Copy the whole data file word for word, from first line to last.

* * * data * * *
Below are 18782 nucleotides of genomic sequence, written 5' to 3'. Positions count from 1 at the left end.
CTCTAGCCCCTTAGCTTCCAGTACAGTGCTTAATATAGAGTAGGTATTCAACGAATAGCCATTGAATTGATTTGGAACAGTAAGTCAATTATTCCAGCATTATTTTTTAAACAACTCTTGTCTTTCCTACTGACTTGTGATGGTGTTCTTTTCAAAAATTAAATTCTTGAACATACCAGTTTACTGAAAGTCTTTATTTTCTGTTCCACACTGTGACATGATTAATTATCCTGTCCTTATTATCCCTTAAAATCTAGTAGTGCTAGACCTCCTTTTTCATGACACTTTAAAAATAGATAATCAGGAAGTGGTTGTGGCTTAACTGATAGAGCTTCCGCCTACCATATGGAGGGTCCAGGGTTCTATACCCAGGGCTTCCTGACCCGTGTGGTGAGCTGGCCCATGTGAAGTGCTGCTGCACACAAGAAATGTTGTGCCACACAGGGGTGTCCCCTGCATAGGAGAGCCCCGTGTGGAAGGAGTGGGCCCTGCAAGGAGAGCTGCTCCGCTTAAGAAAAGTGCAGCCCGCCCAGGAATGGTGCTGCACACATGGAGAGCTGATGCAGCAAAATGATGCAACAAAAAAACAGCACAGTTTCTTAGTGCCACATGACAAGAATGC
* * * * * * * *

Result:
Below are 18782 nucleotides of genomic sequence, written 5' to 3'. Positions count from 1 at the left end.
CTCTAGCCCCTTAGCTTCCAGTACAGTGCTTAATATAGAGTAGGTATTCAACGAATAGCCATTGAATTGATTTGGAACAGTAAGTCAATTATTCCAGCATTATTTTTTAAACAACTCTTGTCTTTCCTACTGACTTGTGATGGTGTTCTTTTCAAAAATTAAATTCTTGAACATACCAGTTTACTGAAAGTCTTTATTTTCTGTTCCACACTGTGACATGATTAATTATCCTGTCCTTATTATCCCTTAAAATCTAGTAGTGCTAGACCTCCTTTTTCATGACACTTTAAAAATAGATAATCAGGAAGTGGTTGTGGCTTAACTGATAGAGCTTCCGCCTACCATATGGAGGGTCCAGGGTTCTATACCCAGGGCTTCCTGACCCGTGTGGTGAGCTGGCCCATGTGAAGTGCTGCTGCACACAAGAAATGTTGTGCCACACAGGGGTGTCCCCTGCATAGGAGAGCCCCGTGTGGAAGGAGTGGGCCCTGCAAGGAGAGCTGCTCCGCTTAAGAAAAGTGCAGCCCGCCCAGGAATGGTGCTGCACACATGGAGAGCTGATGCAGCAAAATGATGCAACAAAAAAACAGCACAGTTTCTTAGTGCCACATGACAAGAATGC